The Parliament's Special Joint Committee on Physician-Assisted Death, nevertheless, urged the federal government not to exclude individuals with psychiatric conditions from being considered eligible. Their reasoning comes down to this: Mental suffering is no less profound than physical suffering, so denying individuals with mental illness access to physician hastened death would be discriminatory and a violation of their Charter rights. It's an excellent point, and one worth seriously discussing.
The carbon tax lobby was practically giddy this month, as newspaper headlines touting a B.C. climate change agreement with three U.S. states blared, "Washington and Oregon follow B.C.'s lead on carbon tax system," and "Washington, Oregon plan to emulate B.C.'s carbon tax." Fortunately for American taxpayers, the headlines just aren't true.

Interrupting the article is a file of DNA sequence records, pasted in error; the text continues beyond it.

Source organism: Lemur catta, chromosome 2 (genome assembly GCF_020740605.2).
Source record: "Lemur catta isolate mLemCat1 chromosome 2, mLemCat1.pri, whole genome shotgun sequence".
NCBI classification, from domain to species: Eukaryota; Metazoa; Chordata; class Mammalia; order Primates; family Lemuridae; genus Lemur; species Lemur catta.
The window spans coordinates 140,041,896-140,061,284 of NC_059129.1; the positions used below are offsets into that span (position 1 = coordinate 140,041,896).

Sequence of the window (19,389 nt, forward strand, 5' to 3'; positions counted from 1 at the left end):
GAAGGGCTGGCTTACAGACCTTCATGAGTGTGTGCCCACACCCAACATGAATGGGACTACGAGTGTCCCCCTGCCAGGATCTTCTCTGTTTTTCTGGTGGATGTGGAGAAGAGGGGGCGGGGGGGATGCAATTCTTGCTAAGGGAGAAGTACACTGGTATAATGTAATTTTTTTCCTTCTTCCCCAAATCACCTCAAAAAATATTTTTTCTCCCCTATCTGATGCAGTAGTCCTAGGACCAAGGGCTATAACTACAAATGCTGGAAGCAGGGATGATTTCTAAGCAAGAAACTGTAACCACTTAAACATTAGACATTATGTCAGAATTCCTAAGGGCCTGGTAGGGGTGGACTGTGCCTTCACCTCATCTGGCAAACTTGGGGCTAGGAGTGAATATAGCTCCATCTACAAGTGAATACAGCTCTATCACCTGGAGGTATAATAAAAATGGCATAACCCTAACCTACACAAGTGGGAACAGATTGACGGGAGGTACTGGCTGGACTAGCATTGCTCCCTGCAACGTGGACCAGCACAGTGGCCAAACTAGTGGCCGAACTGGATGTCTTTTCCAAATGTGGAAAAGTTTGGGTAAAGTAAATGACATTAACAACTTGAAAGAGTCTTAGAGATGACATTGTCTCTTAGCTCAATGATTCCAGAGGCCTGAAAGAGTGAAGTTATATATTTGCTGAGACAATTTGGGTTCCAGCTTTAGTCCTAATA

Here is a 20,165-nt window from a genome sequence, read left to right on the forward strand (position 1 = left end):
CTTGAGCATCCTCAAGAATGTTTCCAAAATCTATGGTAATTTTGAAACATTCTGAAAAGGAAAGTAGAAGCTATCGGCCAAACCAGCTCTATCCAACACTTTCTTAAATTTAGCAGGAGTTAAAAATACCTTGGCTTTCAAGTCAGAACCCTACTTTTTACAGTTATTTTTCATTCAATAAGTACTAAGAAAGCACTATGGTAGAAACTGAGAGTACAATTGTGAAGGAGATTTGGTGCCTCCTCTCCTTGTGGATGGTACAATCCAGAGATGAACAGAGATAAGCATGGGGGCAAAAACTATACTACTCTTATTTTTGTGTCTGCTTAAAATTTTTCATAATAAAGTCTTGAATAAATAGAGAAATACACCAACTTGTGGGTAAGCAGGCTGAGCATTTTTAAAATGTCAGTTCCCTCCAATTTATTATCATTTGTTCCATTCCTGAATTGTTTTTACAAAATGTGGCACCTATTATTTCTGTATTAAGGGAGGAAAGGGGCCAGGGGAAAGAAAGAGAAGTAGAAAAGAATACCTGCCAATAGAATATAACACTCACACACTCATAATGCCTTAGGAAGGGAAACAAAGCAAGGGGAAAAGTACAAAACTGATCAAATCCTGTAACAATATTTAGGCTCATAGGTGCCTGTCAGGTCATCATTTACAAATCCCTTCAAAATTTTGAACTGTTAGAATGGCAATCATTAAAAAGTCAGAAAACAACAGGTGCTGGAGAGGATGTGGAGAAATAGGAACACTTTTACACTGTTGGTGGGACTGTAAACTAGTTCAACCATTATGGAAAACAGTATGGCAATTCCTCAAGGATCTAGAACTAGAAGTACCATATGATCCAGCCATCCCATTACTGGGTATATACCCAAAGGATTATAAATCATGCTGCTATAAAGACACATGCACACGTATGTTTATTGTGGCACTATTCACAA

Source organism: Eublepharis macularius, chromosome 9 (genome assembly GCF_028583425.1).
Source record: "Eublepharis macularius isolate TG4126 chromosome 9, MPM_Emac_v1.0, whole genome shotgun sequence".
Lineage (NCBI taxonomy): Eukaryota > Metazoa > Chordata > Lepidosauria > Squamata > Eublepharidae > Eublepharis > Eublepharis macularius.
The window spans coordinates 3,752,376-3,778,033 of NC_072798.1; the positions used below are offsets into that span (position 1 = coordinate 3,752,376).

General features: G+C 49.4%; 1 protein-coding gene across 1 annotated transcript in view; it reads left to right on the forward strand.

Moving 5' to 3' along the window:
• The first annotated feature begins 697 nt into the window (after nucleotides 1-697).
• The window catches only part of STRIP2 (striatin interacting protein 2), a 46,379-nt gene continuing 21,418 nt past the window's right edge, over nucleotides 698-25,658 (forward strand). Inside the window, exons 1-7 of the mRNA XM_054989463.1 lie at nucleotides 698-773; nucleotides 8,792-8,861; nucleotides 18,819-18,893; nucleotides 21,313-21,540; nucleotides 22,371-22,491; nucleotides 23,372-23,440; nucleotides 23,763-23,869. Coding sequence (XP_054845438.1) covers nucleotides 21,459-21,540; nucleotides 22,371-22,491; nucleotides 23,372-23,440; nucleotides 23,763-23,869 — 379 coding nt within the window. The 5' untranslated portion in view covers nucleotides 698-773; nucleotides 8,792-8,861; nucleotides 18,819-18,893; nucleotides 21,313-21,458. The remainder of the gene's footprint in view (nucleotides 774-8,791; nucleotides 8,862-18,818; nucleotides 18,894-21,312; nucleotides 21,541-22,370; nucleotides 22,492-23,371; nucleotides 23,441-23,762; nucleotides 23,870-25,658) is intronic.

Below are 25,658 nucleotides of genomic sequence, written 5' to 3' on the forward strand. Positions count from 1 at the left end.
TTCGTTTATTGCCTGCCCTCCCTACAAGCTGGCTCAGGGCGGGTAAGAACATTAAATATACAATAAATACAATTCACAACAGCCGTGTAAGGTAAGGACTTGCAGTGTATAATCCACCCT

On November 6, three states have on their ballots the outright legalization of marijuana -- Washington, Oregon and Colorado. So far, support is strong and bipartisan. The last such vote occurred in 2010 in California where a state-sanctioned referendum on legalization narrowly lost. So you may not hear about the marijuana issue in debates or from the campaign stump, and in polls, but people south of the border are taking the matter into their own hands.